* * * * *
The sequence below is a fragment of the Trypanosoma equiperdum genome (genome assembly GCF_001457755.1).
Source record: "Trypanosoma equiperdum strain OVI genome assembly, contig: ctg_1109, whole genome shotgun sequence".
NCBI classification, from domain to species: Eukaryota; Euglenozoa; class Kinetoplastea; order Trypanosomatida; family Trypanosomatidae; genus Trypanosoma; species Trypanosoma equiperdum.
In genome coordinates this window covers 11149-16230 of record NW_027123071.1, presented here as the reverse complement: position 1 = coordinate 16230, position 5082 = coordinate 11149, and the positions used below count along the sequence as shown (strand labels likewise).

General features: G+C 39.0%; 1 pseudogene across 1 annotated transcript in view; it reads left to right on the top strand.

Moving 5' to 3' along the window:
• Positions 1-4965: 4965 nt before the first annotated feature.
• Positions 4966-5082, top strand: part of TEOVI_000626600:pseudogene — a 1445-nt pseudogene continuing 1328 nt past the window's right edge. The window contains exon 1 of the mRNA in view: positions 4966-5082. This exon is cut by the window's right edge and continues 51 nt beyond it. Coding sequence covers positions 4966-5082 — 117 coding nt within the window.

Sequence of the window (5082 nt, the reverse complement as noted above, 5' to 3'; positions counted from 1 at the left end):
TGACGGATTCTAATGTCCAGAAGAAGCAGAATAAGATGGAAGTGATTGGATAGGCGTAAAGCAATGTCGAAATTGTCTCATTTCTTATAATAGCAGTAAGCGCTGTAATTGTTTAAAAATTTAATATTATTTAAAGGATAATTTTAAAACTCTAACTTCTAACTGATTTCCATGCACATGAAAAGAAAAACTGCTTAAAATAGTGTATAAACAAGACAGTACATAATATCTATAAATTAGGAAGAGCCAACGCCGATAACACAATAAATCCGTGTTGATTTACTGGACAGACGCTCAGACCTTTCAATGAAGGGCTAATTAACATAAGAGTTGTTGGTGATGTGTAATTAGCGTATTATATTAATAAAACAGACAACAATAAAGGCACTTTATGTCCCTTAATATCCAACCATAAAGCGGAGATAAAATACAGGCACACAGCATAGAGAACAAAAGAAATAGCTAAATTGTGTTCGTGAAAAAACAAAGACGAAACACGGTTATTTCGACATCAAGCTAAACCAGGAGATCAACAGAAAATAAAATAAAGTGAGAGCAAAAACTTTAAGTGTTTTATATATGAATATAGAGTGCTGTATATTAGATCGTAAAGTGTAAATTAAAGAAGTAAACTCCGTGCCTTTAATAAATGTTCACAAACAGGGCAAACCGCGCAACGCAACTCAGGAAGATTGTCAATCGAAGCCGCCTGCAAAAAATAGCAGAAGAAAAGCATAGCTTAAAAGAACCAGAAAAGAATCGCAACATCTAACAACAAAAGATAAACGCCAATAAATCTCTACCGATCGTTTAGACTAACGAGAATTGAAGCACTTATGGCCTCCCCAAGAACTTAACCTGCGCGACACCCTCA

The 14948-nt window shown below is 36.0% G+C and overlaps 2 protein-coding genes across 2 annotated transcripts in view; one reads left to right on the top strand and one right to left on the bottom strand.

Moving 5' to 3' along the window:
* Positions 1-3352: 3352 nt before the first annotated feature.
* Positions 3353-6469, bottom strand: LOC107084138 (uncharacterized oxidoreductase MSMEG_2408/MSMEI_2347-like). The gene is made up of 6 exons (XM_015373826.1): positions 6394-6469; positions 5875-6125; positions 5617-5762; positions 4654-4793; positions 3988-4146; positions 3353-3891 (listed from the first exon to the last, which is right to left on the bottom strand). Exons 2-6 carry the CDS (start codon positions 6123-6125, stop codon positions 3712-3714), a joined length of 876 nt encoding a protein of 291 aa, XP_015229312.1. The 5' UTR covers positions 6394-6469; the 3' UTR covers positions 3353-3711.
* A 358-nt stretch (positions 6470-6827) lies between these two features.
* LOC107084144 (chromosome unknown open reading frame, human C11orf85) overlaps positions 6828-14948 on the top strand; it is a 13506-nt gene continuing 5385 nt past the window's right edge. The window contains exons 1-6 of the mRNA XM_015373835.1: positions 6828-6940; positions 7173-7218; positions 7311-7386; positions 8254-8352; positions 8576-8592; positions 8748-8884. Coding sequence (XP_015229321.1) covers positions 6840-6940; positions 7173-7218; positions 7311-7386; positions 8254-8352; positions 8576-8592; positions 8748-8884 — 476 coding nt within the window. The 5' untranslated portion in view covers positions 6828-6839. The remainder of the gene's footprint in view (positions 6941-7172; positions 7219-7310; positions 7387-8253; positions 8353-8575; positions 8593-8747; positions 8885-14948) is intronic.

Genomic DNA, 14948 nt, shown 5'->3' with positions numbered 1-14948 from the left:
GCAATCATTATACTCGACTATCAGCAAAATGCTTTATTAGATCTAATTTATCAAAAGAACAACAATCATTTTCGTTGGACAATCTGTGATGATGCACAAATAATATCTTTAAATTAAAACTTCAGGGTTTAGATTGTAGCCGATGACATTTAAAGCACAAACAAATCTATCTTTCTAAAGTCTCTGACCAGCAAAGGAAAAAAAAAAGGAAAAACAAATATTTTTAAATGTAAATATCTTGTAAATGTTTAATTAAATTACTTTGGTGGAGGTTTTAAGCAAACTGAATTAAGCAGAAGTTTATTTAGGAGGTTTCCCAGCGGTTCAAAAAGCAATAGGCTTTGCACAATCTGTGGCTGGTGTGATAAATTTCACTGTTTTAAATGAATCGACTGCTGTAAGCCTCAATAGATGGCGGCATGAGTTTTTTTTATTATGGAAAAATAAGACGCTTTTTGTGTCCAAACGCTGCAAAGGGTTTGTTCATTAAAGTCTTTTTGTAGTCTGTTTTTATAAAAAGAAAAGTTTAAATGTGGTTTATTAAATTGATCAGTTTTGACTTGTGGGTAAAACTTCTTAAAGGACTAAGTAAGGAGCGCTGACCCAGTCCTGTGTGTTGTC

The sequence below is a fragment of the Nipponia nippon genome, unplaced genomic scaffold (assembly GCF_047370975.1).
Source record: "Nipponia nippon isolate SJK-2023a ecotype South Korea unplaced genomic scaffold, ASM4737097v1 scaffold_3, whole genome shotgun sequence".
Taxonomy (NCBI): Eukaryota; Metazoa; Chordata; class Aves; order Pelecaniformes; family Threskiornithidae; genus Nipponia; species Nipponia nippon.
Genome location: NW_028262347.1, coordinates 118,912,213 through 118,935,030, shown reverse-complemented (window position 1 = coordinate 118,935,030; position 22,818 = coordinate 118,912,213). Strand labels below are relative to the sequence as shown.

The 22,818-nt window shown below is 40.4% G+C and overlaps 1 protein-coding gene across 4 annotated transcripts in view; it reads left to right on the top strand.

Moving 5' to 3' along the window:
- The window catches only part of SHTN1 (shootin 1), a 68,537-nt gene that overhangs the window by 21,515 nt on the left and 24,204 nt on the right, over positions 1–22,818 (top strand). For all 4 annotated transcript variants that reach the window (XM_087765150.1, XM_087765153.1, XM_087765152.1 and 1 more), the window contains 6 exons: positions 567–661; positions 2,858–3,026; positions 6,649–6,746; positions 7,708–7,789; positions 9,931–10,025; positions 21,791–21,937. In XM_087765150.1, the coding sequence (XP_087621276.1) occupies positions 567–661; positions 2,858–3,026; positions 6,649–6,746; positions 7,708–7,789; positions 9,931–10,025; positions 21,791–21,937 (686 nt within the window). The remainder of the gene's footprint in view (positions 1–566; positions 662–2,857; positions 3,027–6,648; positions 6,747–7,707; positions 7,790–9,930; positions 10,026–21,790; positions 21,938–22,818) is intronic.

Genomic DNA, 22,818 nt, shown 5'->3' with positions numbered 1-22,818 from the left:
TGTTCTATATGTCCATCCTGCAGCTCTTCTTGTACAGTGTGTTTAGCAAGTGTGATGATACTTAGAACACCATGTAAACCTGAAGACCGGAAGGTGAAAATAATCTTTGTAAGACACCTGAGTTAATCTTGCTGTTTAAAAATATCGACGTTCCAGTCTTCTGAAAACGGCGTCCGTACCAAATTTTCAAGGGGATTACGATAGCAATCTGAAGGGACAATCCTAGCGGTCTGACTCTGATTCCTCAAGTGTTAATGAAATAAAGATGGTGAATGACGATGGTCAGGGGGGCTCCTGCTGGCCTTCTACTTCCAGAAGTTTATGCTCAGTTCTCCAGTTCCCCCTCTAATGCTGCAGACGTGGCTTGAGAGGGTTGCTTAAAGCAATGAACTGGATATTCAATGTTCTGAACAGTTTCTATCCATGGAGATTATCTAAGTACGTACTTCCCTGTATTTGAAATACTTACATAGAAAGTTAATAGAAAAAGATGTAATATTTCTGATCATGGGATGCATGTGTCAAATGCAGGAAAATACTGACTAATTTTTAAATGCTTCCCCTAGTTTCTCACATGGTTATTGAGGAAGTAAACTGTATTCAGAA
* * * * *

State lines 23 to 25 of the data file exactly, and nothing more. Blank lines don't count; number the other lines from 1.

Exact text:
The 22,818-nt window shown below is 40.4% G+C and overlaps 1 protein-coding gene across 4 annotated transcripts in view; it reads left to right on the top strand.

Moving 5' to 3' along the window:
- The window catches only part of SHTN1 (shootin 1), a 68,537-nt gene that overhangs the window by 21,515 nt on the left and 24,204 nt on the right, over positions 1–22,818 (top strand). For all 4 annotated transcript variants that reach the window (XM_087765150.1, XM_087765153.1, XM_087765152.1 and 1 more), the window contains 6 exons: positions 567–661; positions 2,858–3,026; positions 6,649–6,746; positions 7,708–7,789; positions 9,931–10,025; positions 21,791–21,937. In XM_087765150.1, the coding sequence (XP_087621276.1) occupies positions 567–661; positions 2,858–3,026; positions 6,649–6,746; positions 7,708–7,789; positions 9,931–10,025; positions 21,791–21,937 (686 nt within the window). The remainder of the gene's footprint in view (positions 1–566; positions 662–2,857; positions 3,027–6,648; positions 6,747–7,707; positions 7,790–9,930; positions 10,026–21,790; positions 21,938–22,818) is intronic.